Friday, August 22, 2008

Drools execution server - for the early adopters

This is a very early announcement of the first drop of the drools-server module. This is a NEW module which allows execution of stateless rules via a REST-style web service interface (XML and JSON). (Watch this space for stateful). This means you can deploy rules and excute them from any sort of client (no libraries needed - not even a JVM).

This builds on the rule agent itself to managing what packages are used, and can work with guvnor or against any rule source (including drl files, which I used for testing).

drools-server is a war file, which can be deployed in a servlet container. RuleBase configurations are then accessed via URL: http://server/drools-server/knowledgebase/{ruleagentConfigName}.

The data you post is either XML or JSON, and maps to the fact model that the rules use - there are globals, input facts, and output facts (in the case of globals and output facts, the data is returned in the response message - which is how you get results back !).

When drools-server.war is deployed, going to /drools-server should show a page like:

Which has some example request/response and details.

Benefits of a simple rest approach:
No libraries ! Just use HTTP and XML or JSON on the "client" (many languages have that built in).

In fact, to test this out I did a simple rails app and client using nothing but its plain old http library, and the "json" library (JSON == Javascript Object Notation - a fast textual object graph serialization format - it is literal Javascript syntax for Arrays and Maps). (I would like to do a PHP and .Net one next - time permitting - after my holidays !).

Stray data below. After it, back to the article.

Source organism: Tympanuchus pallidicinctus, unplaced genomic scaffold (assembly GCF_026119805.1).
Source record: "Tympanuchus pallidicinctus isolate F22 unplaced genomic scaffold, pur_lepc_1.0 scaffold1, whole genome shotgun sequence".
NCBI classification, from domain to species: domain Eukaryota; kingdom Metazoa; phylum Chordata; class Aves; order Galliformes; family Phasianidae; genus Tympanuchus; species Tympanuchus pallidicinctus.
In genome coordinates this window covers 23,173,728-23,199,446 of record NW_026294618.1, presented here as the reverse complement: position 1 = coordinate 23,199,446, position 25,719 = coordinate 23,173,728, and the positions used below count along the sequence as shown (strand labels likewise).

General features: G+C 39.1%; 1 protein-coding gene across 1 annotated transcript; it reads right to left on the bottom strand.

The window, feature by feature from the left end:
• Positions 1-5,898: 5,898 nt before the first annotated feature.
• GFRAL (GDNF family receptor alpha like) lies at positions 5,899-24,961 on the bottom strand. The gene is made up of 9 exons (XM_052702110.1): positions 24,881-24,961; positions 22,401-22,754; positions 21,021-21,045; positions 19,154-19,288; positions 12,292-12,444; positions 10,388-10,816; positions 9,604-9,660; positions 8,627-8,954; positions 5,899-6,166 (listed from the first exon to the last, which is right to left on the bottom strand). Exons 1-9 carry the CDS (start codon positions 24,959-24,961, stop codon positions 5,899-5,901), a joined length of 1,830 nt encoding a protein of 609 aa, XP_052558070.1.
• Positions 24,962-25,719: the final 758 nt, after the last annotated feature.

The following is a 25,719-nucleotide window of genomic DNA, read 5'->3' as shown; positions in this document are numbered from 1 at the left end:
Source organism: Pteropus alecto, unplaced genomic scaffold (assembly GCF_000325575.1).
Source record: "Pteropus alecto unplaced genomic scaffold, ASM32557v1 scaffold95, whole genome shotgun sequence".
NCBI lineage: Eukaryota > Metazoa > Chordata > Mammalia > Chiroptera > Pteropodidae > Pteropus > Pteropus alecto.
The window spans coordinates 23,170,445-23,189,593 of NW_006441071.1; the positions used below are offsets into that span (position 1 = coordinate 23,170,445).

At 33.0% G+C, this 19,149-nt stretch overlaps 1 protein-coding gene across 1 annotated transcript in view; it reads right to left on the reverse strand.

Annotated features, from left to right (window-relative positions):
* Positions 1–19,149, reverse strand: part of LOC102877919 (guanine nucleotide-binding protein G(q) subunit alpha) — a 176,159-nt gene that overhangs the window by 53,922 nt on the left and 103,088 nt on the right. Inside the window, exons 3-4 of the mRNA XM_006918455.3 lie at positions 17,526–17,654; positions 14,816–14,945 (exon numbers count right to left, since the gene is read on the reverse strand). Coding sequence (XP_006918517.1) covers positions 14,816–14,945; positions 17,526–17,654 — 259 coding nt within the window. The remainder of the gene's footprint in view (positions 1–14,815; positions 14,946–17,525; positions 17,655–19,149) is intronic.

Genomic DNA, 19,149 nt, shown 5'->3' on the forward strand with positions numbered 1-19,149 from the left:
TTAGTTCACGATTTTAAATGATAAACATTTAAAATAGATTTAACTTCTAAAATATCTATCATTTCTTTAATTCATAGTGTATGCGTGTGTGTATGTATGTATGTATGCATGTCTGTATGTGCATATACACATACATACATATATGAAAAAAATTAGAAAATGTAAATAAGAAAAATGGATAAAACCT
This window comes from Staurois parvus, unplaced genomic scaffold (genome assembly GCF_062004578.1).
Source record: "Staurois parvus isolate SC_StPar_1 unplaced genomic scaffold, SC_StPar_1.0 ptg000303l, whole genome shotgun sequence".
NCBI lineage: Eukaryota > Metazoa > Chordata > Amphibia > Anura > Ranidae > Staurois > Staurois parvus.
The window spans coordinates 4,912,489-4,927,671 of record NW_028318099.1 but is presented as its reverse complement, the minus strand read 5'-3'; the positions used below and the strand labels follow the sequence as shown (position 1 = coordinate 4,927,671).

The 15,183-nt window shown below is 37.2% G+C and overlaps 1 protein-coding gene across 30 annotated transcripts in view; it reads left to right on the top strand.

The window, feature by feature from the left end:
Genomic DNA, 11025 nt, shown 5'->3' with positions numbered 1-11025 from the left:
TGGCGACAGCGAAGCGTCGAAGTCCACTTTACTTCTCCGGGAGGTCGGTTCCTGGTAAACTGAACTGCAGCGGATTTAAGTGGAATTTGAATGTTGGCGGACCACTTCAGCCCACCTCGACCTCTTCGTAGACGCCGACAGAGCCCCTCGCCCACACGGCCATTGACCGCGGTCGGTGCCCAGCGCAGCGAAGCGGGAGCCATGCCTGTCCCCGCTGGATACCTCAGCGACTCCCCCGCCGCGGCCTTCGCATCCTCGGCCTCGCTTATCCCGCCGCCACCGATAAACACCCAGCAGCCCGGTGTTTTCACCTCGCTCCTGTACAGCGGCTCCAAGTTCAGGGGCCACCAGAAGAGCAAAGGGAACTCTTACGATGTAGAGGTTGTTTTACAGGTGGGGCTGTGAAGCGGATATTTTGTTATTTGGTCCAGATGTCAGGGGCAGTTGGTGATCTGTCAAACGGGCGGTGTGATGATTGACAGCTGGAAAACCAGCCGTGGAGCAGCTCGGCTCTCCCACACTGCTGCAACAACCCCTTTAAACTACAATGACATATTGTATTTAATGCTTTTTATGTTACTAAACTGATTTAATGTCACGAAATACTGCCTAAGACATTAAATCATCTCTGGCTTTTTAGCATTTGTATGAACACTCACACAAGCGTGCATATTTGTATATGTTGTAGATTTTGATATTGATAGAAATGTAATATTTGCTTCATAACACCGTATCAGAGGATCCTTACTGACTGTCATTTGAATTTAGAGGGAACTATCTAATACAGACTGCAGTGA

You can see from the above the JSON strucutre created in ruby literals, and then converted to JSON format at the last minute (which looks pretty similar). To parse the response:
answer = JSON.parse(data)
#digging out the results:
puts answer["knowledgebase-response"]["globals"]["named-fact"]["fact"]["teamName"]
#if there is more then one fact, they are a list
puts answer["knowledgebase-response"]["inOutFacts"]["named-fact"][0]["fact"]["specialty"]

You can see there is some hierarchy to the results and the request - which is easy to see with JSON. This example "client" code is in drools-server/sample-clients/ruby_json.rb.

Enjoy !


  1. that cool. There's another way to make an agent. Integrate a simple message client with the engine and have different content handlers. I did that for Jess back in 2002. A single engine instance could have multiple JMS clients. what I did was write a jess function for creating message clients. Users call the function to subscribe to one or more topics or queues.

  2. JMS puts a larger burden of configuration and complexity of use on the user, where as REST just works, which is why we chose to do REST first.

  3. the function I wrote for jess took 6 parameters:

    after that, it's ready to go. The rest is up to the jms client to assert/modify/retract and send the response through JMS. Plus, it scales much better than HTTP. I don't consider 6 parameters a huge configuration overhead. If the client doesn't need to authenticate, then it's just 4 parameters.

    FIPA provides a variety of transport protocols for agent communication. In jamocha, there's a function for getting data from a remote URL. In terms of overhead, HTTP has a greater burden if HTTP sessions are used. A REST service could use sessions, so depending on how it's used, the configuration overhead of REST could be higher.

    It comes down to the REST service and how it was built.